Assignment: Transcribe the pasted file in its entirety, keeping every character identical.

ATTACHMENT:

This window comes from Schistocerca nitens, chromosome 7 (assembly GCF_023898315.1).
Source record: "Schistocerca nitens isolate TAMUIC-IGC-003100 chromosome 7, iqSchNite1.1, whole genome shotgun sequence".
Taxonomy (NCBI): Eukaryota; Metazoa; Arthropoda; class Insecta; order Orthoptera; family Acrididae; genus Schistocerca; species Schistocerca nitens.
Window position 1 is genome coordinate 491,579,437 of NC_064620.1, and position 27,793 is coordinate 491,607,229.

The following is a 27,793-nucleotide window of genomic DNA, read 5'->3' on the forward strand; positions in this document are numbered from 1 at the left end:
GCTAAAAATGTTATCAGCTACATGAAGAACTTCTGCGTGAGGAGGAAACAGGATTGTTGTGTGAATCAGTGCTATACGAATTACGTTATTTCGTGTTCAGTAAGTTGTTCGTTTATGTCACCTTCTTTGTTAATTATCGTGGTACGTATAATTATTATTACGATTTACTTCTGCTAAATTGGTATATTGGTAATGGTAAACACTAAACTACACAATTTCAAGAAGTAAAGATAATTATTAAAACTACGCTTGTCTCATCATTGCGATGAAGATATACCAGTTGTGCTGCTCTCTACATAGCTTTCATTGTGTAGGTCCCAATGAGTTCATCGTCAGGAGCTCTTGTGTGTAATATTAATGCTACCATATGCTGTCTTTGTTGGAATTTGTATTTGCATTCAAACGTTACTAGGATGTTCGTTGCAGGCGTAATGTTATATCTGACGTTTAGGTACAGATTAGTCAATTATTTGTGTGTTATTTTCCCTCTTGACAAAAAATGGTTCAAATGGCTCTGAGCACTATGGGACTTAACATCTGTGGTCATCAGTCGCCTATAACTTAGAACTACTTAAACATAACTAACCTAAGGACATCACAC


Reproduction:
This window comes from Schistocerca nitens, chromosome 7 (assembly GCF_023898315.1).
Source record: "Schistocerca nitens isolate TAMUIC-IGC-003100 chromosome 7, iqSchNite1.1, whole genome shotgun sequence".
Taxonomy (NCBI): Eukaryota; Metazoa; Arthropoda; class Insecta; order Orthoptera; family Acrididae; genus Schistocerca; species Schistocerca nitens.
Window position 1 is genome coordinate 491,579,437 of NC_064620.1, and position 27,793 is coordinate 491,607,229.

The following is a 27,793-nucleotide window of genomic DNA, read 5'->3' on the forward strand; positions in this document are numbered from 1 at the left end:
GCTAAAAATGTTATCAGCTACATGAAGAACTTCTGCGTGAGGAGGAAACAGGATTGTTGTGTGAATCAGTGCTATACGAATTACGTTATTTCGTGTTCAGTAAGTTGTTCGTTTATGTCACCTTCTTTGTTAATTATCGTGGTACGTATAATTATTATTACGATTTACTTCTGCTAAATTGGTATATTGGTAATGGTAAACACTAAACTACACAATTTCAAGAAGTAAAGATAATTATTAAAACTACGCTTGTCTCATCATTGCGATGAAGATATACCAGTTGTGCTGCTCTCTACATAGCTTTCATTGTGTAGGTCCCAATGAGTTCATCGTCAGGAGCTCTTGTGTGTAATATTAATGCTACCATATGCTGTCTTTGTTGGAATTTGTATTTGCATTCAAACGTTACTAGGATGTTCGTTGCAGGCGTAATGTTATATCTGACGTTTAGGTACAGATTAGTCAATTATTTGTGTGTTATTTTCCCTCTTGACAAAAAATGGTTCAAATGGCTCTGAGCACTATGGGACTTAACATCTGTGGTCATCAGTCGCCTATAACTTAGAACTACTTAAACATAACTAACCTAAGGACATCACAC